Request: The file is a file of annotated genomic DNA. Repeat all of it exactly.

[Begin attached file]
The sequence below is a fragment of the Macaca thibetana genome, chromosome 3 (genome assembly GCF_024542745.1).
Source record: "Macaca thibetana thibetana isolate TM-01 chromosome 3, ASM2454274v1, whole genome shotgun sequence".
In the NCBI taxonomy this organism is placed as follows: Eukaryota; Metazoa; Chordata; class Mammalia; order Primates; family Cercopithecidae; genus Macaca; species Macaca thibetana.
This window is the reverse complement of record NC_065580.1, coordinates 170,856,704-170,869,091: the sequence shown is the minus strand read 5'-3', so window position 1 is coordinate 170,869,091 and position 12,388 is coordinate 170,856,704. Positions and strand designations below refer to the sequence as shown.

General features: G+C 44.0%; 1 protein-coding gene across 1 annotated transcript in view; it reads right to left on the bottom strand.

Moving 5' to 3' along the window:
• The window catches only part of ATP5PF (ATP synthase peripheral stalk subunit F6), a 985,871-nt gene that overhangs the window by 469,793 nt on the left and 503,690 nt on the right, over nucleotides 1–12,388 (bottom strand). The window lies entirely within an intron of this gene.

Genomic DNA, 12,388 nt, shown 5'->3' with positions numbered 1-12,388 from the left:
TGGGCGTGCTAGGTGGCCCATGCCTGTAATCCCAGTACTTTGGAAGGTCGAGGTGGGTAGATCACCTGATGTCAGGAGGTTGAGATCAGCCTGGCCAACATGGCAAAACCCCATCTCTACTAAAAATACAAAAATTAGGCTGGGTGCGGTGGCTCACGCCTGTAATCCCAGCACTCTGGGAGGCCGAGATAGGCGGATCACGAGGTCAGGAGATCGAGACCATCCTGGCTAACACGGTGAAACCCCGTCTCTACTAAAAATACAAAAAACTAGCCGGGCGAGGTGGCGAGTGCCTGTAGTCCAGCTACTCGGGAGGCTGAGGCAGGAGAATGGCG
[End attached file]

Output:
The sequence below is a fragment of the Macaca thibetana genome, chromosome 3 (genome assembly GCF_024542745.1).
Source record: "Macaca thibetana thibetana isolate TM-01 chromosome 3, ASM2454274v1, whole genome shotgun sequence".
In the NCBI taxonomy this organism is placed as follows: Eukaryota; Metazoa; Chordata; class Mammalia; order Primates; family Cercopithecidae; genus Macaca; species Macaca thibetana.
This window is the reverse complement of record NC_065580.1, coordinates 170,856,704-170,869,091: the sequence shown is the minus strand read 5'-3', so window position 1 is coordinate 170,869,091 and position 12,388 is coordinate 170,856,704. Positions and strand designations below refer to the sequence as shown.

General features: G+C 44.0%; 1 protein-coding gene across 1 annotated transcript in view; it reads right to left on the bottom strand.

Moving 5' to 3' along the window:
• The window catches only part of ATP5PF (ATP synthase peripheral stalk subunit F6), a 985,871-nt gene that overhangs the window by 469,793 nt on the left and 503,690 nt on the right, over nucleotides 1–12,388 (bottom strand). The window lies entirely within an intron of this gene.

Genomic DNA, 12,388 nt, shown 5'->3' with positions numbered 1-12,388 from the left:
TGGGCGTGCTAGGTGGCCCATGCCTGTAATCCCAGTACTTTGGAAGGTCGAGGTGGGTAGATCACCTGATGTCAGGAGGTTGAGATCAGCCTGGCCAACATGGCAAAACCCCATCTCTACTAAAAATACAAAAATTAGGCTGGGTGCGGTGGCTCACGCCTGTAATCCCAGCACTCTGGGAGGCCGAGATAGGCGGATCACGAGGTCAGGAGATCGAGACCATCCTGGCTAACACGGTGAAACCCCGTCTCTACTAAAAATACAAAAAACTAGCCGGGCGAGGTGGCGAGTGCCTGTAGTCCAGCTACTCGGGAGGCTGAGGCAGGAGAATGGCG